If you want to travel you need to make money … somehow.
Saving Money to Travel Project Completed —
I often receive emails inquiring about the ways that I make up my travel funds. Sometimes these readers imply that I am overwhelmingly fortunate or in someway special because I am able to travel. I would answer that I only make around five to seven thousand USD a year — by US standards I am not privileged in this regard — but almost every dollar that I make I put into traveling.
Though the mechanisms by which I make this yearly bundle of travel funds never really sat well with me, as I knew that it would be a little difficult for someone to replicate. For years, I felt that I did not have an adequate answer to questions about how someone could make money to travel:
I predominately made up my travel funds by traveling around the USA doing archaeology field work. I made my bean money in a profession that requires a decent amount of education, training, and experience to get into.
In point, I could not just tell a reader to, “go work as an archaeologist,” because the people asking me the questions were often times not archaeologists. I knew that this would be the relative equivalent of a doctor telling someone who wanted to make a lot of money to “just become a doctor.”
It just does not happen this way.
Even though I would often tell readers how to become an archaeologist and how to find field work, I always knew that for 90% of readers this advice was just dust in the wind: it would not be followed. What I needed was a tried and tested mechanism for saving travel funds that ANYBODY who can work legally in the USA could do.
Earlier this summer I faced the prospect of returning to the USA for a relatively extended period of time to get married and for my wife to have our baby. I knew that I would be holed up in Maine for a few months — I needed a project.
I wanted to be able to have a better way to answer inquires about how a person from the USA could make money to travel, I wanted a way to advise anyone with any level of education and amount of work experience as to how they may be able to make and save money to travel the world.
So I began the How to Make and Save Money to Travel Project. During the course of this project I would work jobs around Maine that did not require any particular education to land as well as record how I save the money that I made from these jobs.
I now must call this project completed. I have now returned to working in archaeology and have taken a job that requires specifications, degrees, and specialized experience to do. To do archaeology you need to plan, you need to study, you need to go to university. So after three months the How to Save Money to Travel Project is completed.
And I must say that it was a success.
At the beginning of this project I wanted to prove a theory, I wanted to show that nearly any abled bodied person who lives in the United States of America or another wealthy country could save up enough money to travel the world for 18 months off of 6 months of work.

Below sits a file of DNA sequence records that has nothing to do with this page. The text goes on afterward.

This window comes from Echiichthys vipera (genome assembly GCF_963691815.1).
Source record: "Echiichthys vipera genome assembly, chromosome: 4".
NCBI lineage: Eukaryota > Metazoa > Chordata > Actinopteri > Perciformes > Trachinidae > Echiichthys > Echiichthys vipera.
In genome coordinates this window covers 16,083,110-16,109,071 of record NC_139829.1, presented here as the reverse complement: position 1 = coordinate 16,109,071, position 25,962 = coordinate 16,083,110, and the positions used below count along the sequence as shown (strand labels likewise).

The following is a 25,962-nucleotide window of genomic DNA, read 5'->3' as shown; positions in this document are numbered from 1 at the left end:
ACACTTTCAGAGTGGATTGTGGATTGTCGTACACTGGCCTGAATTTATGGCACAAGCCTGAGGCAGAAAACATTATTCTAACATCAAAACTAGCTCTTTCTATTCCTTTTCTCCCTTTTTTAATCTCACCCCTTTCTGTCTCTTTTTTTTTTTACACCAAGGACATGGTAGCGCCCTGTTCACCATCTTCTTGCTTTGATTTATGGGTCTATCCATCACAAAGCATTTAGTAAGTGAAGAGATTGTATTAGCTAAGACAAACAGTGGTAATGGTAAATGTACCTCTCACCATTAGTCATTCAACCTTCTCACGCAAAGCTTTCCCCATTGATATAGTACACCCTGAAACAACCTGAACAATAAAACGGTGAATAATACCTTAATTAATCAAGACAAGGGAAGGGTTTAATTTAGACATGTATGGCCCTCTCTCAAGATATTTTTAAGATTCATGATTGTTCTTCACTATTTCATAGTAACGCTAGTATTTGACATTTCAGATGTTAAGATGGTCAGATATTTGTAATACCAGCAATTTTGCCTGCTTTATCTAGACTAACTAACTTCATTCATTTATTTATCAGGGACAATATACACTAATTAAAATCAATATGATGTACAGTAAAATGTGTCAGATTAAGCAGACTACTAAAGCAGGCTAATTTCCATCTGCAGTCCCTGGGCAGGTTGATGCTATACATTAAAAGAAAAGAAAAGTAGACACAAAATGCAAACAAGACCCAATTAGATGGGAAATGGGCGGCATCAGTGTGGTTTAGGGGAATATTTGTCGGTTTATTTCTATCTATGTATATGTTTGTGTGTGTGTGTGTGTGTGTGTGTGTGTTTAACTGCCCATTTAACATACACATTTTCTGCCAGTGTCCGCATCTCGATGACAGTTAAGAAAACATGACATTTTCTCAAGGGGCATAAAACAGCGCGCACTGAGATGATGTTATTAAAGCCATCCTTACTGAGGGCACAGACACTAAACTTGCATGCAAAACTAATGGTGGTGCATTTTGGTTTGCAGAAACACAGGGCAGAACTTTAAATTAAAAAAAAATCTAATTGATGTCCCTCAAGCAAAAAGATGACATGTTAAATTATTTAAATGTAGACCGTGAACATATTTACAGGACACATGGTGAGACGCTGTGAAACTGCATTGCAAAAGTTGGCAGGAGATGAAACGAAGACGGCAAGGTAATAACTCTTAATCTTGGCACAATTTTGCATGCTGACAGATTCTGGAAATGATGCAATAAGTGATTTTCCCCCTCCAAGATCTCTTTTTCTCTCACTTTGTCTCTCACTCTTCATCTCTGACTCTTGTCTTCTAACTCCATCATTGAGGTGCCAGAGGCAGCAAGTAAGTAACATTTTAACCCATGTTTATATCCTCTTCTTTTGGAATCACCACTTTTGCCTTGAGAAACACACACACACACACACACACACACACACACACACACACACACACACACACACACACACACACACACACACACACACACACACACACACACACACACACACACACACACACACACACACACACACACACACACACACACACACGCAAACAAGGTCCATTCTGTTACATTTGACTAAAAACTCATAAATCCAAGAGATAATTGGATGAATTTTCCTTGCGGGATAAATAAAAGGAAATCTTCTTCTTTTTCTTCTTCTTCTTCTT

I worked in Maine for three months and saved $3,500.
I did not include the income that I took from working as a geography research assistant or the money that I make off of Vagabond Journey.com in this tally. As these are both occupations that required an advance set of skills, knowledge, or circumstance to reap returns from. Rather, this $3,500 was the amount of money that I saved from working as a farm hand and a gardener — two jobs that only required grit and endurance rather than any special preset of skills to do.
The money that I made working — as well as the the money that I saved through being frugal — left me with a pot that has $3,500 in it. If I were to do this project for the full six months — the originally specified time — I could have surely taken out $7,000.
$7,000 is enough money to travel the world for a year and a half.
At the conclusion of this project I must say that devising strategies to save money is vastly more important that making money. A lot of people make a lot of money, but few people — almost regardless of income — are able to save money. Making a million dollars a year means nothing if you spend a million dollars a year.
It is my impression that nothing that I do is very special, I have no advantage over any other American. I just want to travel first over every other activity: so I eat bitter, work hard, and do not spend my travel funds.
Each dollar is a measure of time — $15 is one comfortable day of travel. It means more to me to buy travel time than to go out with friends to bars, to have my own private accommodation, to watch cable TV, to have a new car, to eat at restaruants, to go out on dates, to pay money for anything that extends beyond my base neccessities.
Saving money today to travel tomorrow has become a philosophy: the traveler buys time, not things.
You can get the money to travel. You can save the money necessary to travel the world.
If you really want to.
I saved enough money to travel for 9 months from three months of general labor in Maine. I could be off base, but it is my impression that almost anyone who is able to work legally in the USA could do this, too.
My words may now seem gruff or even arrogant, but I feel strongly that ANY American can obtain the resources to travel, I do not think that there are many viable excuses. The traveler is in no way special, is in no way any more privileged than their fellow countrymen, they just want to travel over anything else in the world: they want to buy time, memories, and experiences, rather than things.
$15 equals one comfortable day of traveling, but, ironically, this is a comfort that I must eat bitter to obtain.
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